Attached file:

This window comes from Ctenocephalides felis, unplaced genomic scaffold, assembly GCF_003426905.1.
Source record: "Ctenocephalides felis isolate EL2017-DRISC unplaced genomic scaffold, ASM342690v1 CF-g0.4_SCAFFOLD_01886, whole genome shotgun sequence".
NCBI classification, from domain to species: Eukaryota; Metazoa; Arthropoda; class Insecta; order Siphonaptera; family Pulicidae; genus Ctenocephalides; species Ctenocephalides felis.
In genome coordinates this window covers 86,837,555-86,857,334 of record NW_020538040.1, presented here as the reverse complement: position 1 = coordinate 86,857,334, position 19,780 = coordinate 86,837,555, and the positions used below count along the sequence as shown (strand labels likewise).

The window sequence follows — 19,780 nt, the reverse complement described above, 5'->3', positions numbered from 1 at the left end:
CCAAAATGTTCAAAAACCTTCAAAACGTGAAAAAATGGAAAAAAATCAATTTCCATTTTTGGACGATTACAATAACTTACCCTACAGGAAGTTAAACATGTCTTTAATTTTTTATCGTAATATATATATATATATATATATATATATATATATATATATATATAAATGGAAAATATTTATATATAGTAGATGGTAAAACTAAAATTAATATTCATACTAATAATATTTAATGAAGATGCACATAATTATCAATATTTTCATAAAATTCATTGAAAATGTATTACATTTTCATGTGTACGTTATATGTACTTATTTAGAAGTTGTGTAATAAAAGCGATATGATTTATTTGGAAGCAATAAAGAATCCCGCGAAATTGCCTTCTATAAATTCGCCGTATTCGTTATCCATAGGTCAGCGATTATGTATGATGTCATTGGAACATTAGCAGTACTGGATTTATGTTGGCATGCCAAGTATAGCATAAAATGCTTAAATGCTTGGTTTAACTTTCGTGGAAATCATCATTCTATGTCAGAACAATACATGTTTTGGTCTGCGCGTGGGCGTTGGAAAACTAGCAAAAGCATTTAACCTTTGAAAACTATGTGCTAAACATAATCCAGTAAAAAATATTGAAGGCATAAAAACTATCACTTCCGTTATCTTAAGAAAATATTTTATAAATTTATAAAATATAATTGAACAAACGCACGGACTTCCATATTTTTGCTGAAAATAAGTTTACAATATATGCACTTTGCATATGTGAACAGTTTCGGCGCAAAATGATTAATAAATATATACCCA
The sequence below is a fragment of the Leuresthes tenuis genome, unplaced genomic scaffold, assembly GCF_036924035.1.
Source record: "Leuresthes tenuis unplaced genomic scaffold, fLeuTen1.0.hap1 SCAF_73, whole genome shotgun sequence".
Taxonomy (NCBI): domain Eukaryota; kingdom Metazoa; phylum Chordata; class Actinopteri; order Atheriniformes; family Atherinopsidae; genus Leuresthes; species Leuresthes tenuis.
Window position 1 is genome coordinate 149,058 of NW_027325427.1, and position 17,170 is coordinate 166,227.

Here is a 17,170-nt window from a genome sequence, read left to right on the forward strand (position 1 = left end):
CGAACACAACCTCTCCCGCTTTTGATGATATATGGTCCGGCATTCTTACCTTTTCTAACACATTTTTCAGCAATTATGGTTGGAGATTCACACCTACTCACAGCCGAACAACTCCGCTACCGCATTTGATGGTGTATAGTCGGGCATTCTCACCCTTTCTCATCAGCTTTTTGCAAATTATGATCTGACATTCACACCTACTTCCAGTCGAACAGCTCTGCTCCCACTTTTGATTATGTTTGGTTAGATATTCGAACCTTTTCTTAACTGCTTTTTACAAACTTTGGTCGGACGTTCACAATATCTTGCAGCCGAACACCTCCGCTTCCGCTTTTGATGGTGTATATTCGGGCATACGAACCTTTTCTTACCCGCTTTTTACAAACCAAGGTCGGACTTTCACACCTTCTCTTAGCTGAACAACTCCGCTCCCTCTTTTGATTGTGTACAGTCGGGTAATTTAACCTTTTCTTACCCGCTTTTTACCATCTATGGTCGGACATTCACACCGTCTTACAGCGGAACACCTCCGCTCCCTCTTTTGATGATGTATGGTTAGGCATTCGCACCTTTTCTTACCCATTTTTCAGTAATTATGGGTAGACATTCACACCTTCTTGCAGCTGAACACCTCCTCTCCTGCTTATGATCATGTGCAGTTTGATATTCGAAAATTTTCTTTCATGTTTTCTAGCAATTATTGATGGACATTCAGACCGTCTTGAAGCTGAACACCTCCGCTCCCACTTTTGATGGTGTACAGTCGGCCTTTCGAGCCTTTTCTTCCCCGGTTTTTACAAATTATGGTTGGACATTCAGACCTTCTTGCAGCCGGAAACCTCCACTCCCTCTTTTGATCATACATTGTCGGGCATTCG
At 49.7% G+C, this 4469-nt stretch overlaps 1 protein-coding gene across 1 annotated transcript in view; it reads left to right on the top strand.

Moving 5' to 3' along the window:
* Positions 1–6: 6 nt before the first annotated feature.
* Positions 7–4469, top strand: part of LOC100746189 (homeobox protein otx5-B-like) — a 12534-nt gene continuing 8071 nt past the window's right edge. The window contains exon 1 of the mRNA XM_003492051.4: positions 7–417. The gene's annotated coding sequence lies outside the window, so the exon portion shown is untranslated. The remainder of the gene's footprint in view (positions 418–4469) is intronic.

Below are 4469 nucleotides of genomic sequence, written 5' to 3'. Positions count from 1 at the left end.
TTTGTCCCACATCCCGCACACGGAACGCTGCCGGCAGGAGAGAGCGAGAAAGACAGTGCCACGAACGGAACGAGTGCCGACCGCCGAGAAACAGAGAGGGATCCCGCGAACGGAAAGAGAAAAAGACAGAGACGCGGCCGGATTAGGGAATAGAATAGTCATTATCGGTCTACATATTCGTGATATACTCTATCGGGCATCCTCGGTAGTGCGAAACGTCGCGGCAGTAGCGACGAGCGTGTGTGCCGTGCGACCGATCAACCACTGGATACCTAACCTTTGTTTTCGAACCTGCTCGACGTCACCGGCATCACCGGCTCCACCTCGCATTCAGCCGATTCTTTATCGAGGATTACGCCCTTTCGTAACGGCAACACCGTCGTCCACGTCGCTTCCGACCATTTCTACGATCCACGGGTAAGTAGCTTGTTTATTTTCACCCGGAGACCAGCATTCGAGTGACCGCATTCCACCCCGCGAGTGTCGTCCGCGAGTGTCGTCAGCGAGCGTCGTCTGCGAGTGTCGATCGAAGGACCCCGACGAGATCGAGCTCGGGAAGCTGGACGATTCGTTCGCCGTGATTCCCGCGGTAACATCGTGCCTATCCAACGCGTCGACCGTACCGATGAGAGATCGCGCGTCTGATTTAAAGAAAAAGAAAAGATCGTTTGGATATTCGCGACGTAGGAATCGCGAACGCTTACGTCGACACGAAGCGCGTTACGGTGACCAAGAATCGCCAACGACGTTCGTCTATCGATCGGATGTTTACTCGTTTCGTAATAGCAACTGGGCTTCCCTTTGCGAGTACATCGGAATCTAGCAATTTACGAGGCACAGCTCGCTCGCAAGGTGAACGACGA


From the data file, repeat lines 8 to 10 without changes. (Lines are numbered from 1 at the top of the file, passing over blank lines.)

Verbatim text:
Source record: "Leuresthes tenuis unplaced genomic scaffold, fLeuTen1.0.hap1 SCAF_73, whole genome shotgun sequence".
Taxonomy (NCBI): domain Eukaryota; kingdom Metazoa; phylum Chordata; class Actinopteri; order Atheriniformes; family Atherinopsidae; genus Leuresthes; species Leuresthes tenuis.
Window position 1 is genome coordinate 149,058 of NW_027325427.1, and position 17,170 is coordinate 166,227.